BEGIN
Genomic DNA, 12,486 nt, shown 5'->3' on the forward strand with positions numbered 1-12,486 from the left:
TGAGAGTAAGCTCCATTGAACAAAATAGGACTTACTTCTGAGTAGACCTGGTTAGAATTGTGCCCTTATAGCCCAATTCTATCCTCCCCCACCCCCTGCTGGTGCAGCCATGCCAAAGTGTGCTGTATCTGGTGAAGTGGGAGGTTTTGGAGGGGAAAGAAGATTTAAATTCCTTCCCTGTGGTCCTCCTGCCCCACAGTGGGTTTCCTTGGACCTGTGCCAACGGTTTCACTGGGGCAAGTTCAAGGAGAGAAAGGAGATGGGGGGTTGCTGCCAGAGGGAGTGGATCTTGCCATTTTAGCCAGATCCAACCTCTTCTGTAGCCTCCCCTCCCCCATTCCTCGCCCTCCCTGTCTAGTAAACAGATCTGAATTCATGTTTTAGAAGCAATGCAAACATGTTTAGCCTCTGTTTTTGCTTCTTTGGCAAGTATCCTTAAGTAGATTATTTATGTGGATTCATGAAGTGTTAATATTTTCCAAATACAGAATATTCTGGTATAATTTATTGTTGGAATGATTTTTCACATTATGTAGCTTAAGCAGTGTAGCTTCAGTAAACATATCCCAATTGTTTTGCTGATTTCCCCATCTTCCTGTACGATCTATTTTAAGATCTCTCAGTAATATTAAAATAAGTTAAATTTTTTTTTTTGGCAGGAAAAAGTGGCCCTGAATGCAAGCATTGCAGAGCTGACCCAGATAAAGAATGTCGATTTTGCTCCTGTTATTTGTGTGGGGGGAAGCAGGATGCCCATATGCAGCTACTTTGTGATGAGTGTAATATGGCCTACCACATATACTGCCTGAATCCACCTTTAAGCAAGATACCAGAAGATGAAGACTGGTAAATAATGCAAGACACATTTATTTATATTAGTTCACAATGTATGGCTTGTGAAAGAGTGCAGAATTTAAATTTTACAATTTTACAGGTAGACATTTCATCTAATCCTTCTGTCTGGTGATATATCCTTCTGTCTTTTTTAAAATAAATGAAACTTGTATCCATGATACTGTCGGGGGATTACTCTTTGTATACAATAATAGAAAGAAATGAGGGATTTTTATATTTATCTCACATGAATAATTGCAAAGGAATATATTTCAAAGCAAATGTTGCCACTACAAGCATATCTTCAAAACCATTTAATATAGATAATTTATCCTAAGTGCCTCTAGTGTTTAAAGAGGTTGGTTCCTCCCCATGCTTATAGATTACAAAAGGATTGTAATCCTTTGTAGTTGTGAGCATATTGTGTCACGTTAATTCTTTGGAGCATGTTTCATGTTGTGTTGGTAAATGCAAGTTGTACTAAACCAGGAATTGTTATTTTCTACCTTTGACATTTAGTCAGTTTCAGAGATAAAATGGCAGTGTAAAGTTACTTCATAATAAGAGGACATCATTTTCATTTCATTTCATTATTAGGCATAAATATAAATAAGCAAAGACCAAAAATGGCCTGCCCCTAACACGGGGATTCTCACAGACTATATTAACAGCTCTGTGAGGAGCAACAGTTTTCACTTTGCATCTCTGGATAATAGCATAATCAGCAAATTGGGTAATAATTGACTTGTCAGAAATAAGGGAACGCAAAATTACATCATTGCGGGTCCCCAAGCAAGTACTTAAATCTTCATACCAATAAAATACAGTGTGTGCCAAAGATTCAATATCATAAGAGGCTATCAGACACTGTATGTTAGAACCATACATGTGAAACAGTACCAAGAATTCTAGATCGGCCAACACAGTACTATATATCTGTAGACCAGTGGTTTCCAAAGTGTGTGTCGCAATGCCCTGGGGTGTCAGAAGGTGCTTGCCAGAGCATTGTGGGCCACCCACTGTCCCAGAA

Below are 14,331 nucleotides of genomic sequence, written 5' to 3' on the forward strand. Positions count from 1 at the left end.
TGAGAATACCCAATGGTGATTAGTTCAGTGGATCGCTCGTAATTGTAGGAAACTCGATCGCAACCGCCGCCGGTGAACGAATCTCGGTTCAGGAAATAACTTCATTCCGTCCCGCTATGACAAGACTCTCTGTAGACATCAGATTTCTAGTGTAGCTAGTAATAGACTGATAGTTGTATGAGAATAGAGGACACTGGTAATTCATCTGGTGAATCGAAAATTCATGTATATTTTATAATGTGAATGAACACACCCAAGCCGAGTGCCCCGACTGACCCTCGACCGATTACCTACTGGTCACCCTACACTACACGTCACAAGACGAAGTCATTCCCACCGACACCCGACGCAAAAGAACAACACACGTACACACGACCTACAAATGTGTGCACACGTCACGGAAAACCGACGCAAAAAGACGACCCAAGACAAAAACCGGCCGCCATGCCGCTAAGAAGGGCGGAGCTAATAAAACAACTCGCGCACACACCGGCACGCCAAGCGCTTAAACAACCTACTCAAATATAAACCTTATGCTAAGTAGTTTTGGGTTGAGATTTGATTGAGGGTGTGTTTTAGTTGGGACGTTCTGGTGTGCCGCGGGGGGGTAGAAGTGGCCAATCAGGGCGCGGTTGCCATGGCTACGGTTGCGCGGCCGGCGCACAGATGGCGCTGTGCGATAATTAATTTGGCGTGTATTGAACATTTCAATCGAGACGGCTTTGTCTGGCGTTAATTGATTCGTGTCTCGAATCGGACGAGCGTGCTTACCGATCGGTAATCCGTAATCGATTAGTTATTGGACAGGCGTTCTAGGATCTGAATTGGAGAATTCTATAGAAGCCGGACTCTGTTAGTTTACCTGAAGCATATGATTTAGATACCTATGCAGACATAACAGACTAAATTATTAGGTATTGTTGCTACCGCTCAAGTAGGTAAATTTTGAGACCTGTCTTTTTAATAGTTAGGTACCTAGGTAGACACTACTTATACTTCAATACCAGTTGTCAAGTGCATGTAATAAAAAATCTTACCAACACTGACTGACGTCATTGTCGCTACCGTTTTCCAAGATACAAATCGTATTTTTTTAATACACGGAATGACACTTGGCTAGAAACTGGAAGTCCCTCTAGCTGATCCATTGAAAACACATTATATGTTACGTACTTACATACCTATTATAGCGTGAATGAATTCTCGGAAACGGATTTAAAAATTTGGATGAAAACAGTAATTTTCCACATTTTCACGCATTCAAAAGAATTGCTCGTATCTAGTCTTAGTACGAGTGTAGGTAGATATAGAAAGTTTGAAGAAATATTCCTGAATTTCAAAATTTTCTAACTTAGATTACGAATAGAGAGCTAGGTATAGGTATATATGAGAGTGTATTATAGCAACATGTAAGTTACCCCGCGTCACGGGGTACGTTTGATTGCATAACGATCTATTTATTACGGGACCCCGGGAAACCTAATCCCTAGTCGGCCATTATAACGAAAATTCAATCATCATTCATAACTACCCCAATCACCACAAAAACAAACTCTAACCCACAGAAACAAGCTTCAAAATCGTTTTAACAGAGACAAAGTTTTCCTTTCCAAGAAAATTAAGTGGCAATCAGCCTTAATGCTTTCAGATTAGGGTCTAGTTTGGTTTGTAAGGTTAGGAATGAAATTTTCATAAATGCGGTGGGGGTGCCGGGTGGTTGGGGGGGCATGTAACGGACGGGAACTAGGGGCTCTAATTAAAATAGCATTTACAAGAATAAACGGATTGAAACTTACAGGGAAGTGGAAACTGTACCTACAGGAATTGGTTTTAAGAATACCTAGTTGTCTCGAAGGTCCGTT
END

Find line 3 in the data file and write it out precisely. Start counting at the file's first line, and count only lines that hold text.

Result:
Below are 14,331 nucleotides of genomic sequence, written 5' to 3' on the forward strand. Positions count from 1 at the left end.